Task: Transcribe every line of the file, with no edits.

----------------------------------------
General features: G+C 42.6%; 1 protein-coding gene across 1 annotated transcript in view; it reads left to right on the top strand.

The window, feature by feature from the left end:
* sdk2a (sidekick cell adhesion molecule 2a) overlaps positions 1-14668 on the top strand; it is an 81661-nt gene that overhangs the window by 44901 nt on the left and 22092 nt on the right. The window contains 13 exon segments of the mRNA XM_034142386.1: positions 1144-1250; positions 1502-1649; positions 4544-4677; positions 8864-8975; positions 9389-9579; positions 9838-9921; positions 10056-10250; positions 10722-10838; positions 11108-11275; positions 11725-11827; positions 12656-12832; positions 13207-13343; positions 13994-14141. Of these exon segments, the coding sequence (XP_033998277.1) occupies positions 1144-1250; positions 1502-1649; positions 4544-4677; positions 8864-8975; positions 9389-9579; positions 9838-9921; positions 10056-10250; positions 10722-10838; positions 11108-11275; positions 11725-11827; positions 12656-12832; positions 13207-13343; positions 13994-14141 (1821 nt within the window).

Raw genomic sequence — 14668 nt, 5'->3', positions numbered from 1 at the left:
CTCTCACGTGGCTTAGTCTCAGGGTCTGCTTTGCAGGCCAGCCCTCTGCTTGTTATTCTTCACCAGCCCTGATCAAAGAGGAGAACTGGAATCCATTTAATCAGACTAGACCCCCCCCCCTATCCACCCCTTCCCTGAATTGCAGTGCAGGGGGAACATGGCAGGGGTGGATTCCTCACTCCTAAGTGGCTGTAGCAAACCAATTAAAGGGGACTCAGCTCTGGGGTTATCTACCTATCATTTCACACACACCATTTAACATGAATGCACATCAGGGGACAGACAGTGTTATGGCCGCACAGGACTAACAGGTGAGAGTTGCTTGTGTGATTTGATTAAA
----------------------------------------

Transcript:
General features: G+C 42.6%; 1 protein-coding gene across 1 annotated transcript in view; it reads left to right on the top strand.

The window, feature by feature from the left end:
* sdk2a (sidekick cell adhesion molecule 2a) overlaps positions 1-14668 on the top strand; it is an 81661-nt gene that overhangs the window by 44901 nt on the left and 22092 nt on the right. The window contains 13 exon segments of the mRNA XM_034142386.1: positions 1144-1250; positions 1502-1649; positions 4544-4677; positions 8864-8975; positions 9389-9579; positions 9838-9921; positions 10056-10250; positions 10722-10838; positions 11108-11275; positions 11725-11827; positions 12656-12832; positions 13207-13343; positions 13994-14141. Of these exon segments, the coding sequence (XP_033998277.1) occupies positions 1144-1250; positions 1502-1649; positions 4544-4677; positions 8864-8975; positions 9389-9579; positions 9838-9921; positions 10056-10250; positions 10722-10838; positions 11108-11275; positions 11725-11827; positions 12656-12832; positions 13207-13343; positions 13994-14141 (1821 nt within the window).

Raw genomic sequence — 14668 nt, 5'->3', positions numbered from 1 at the left:
CTCTCACGTGGCTTAGTCTCAGGGTCTGCTTTGCAGGCCAGCCCTCTGCTTGTTATTCTTCACCAGCCCTGATCAAAGAGGAGAACTGGAATCCATTTAATCAGACTAGACCCCCCCCCCTATCCACCCCTTCCCTGAATTGCAGTGCAGGGGGAACATGGCAGGGGTGGATTCCTCACTCCTAAGTGGCTGTAGCAAACCAATTAAAGGGGACTCAGCTCTGGGGTTATCTACCTATCATTTCACACACACCATTTAACATGAATGCACATCAGGGGACAGACAGTGTTATGGCCGCACAGGACTAACAGGTGAGAGTTGCTTGTGTGATTTGATTAAA